Five movie ideas that studios can steal from ‘Sharknado’
“What if we took ‘Snakes on a Plane,’ combined it with ‘Jaws’ and relocated the thing from an airliner to the Westside of Los Angeles?”
Someone, somewhere uttered those words before coming up with the idea for “Sharknado.”
Which makes us wonder how one can then take “Sharknado” and turn it into a feature film. Like: “What if we did ‘Sharknado,’ changed the threat and used a different portmanteau?”
With the SyFy Channel movie a Twitter hit, studio executives around Hollywood on Friday morning are calling meetings to figure out how they can get in on the action. We came up with five ideas for similar movies to save them the trouble.
“Piranhacane” Sure, piranhas are fish and need to live in the water. But what if the water came from above, like from a hurricane, and the piranhas could be carried wherever they wanted to go? It would be scary, wouldn’t it? The key scene takes place over a catchy Bob Dylan song, “Here Comes the Story of a Piranhacane.” Brian Austin Green plays a wily fisherman.
“Twistquake” Helen Hunt has been having a rough time of it lately. Her storm-chasing life isn’t the same since she was turned down for a Discovery special. Then she gets word of a new kind of twister: It’s one that also causes an earthquake. She is at first perplexed, as a twister originates in the air and an earthquake originates under the ground, but then realizes that since wind also hits the ground, this was OK. The twistquake causes much destruction, until, watching a scene from “The Wizard of Oz,” Hunt realizes what she needs to do. Gabrielle Carteris stars as a feisty seismologist.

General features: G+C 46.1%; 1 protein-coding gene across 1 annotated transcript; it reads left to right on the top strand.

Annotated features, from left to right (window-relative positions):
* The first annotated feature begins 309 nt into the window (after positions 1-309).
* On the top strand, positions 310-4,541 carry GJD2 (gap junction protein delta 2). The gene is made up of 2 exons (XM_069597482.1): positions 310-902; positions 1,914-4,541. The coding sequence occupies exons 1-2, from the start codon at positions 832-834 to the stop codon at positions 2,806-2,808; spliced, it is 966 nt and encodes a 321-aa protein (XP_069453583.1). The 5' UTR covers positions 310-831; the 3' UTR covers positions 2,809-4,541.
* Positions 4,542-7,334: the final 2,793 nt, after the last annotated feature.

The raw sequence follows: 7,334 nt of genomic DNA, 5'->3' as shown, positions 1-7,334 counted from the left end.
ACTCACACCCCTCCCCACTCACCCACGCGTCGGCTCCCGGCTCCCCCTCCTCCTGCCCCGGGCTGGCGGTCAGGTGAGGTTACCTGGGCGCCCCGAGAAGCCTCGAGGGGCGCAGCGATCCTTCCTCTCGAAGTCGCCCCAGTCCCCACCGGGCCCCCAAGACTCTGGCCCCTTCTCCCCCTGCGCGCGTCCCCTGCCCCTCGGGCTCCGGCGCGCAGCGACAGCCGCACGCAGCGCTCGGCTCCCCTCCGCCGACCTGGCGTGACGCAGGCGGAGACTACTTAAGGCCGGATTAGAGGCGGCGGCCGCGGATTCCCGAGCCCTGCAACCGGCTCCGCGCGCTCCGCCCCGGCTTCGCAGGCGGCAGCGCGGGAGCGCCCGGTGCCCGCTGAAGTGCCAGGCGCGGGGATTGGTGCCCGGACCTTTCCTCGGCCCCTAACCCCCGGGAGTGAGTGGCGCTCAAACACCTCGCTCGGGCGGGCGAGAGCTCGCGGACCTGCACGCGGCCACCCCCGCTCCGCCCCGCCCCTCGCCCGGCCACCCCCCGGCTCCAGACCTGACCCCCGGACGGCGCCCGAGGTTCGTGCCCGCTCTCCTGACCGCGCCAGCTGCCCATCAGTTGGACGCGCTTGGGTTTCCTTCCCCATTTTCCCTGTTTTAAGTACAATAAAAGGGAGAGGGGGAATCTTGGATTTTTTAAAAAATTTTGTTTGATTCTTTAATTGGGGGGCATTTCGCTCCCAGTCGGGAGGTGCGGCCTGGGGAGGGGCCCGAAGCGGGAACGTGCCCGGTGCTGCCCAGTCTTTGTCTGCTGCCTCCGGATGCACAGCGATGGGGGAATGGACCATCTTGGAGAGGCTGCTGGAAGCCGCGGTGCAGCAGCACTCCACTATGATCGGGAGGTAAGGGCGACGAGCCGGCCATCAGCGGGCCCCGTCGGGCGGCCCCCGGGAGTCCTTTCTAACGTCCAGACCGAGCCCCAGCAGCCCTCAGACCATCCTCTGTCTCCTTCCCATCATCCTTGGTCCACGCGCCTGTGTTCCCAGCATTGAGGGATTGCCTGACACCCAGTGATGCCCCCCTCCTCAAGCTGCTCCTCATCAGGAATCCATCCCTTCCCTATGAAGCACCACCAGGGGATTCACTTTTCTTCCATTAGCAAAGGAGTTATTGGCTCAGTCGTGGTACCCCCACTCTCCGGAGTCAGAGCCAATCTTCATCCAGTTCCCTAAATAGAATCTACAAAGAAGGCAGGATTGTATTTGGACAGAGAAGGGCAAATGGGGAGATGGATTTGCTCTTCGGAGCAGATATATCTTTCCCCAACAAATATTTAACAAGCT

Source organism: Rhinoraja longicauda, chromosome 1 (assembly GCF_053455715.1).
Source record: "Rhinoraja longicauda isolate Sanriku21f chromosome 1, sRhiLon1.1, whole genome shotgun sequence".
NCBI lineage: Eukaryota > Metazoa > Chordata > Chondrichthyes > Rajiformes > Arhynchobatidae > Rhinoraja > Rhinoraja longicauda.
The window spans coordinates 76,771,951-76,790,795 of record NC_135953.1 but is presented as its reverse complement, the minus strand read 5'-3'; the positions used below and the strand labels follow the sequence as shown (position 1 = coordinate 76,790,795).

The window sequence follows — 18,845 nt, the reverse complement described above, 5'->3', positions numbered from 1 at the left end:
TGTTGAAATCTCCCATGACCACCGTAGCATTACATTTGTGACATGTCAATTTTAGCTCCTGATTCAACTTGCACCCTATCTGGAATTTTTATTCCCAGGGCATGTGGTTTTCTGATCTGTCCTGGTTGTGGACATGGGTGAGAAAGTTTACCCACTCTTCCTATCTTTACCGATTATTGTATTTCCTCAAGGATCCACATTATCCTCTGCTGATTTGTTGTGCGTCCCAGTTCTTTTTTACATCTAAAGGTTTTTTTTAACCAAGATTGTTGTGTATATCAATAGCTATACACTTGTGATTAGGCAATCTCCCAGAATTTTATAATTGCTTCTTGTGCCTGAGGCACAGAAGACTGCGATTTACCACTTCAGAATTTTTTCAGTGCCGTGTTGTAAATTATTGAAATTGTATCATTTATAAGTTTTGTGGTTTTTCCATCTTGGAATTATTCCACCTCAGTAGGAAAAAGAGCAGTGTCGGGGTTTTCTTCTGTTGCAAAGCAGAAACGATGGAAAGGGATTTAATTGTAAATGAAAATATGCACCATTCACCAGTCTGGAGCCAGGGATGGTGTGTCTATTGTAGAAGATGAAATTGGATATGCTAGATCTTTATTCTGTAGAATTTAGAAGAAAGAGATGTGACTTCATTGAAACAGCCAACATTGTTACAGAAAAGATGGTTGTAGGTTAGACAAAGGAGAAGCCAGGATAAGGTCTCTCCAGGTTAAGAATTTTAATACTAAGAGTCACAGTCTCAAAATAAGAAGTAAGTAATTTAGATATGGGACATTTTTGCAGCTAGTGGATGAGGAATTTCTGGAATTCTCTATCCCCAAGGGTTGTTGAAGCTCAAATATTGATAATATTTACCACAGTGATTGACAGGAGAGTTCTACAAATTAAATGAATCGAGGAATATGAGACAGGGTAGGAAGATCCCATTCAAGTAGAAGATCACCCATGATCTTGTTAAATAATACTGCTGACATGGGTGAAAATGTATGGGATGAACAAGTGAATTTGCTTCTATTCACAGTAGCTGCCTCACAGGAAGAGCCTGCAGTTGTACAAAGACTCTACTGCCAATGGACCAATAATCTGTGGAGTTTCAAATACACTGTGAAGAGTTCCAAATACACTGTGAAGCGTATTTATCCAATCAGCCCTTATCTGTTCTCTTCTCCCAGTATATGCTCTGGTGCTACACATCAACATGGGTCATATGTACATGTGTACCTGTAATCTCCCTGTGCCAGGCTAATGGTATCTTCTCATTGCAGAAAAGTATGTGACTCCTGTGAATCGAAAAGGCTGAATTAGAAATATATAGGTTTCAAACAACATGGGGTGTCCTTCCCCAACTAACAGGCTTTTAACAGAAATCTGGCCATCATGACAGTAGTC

“The Day After the Stormcano” Jake Gyllenhaal is a climate scientist who has spent years investigating the effects of global warming when he realizes his thermometer has been upside down the whole time, and the Earth has in fact been cooling. As he ponders this discovery, an entirely unrelated volcano erupts near him. He then has to hotfoot over lava so he can tell the upside-down thermometer news to experts at a weather station on the other side. Tori Spelling stars a rather lonely volcanologist.
“The Surge” For 364 days of the year, the seas are calm. For one day they swell and surge, mowing down children, sandcastles and minor skyscrapers. Only one man, played by Ethan Hawke, can save them, which he does by building a fortified house and talking about life’s existential problems with a really chatty Frenchwoman. It so scares the wave that the water beats a hasty retreat back to the sea. Luke Perry stars as a very untroubled lifeguard.
“White Housteroid” The problem with domestic terrorists taking over the White House is that there’s always a plucky veteran who looks like Channing Tatum there to fight them off. But what if the threat came not from within but from above? Global warming has unloosed some meteors in a distant solar system, which as any scientist could tell you causes an asteroid the size of Jupiter to travel on an exact vector toward Earth. Tatum struts in and, with one hand, pushes the asteroid back into the solar system while uttering his signature line: “I got this.” Jason Priestley stars as a very idealistic vice president.
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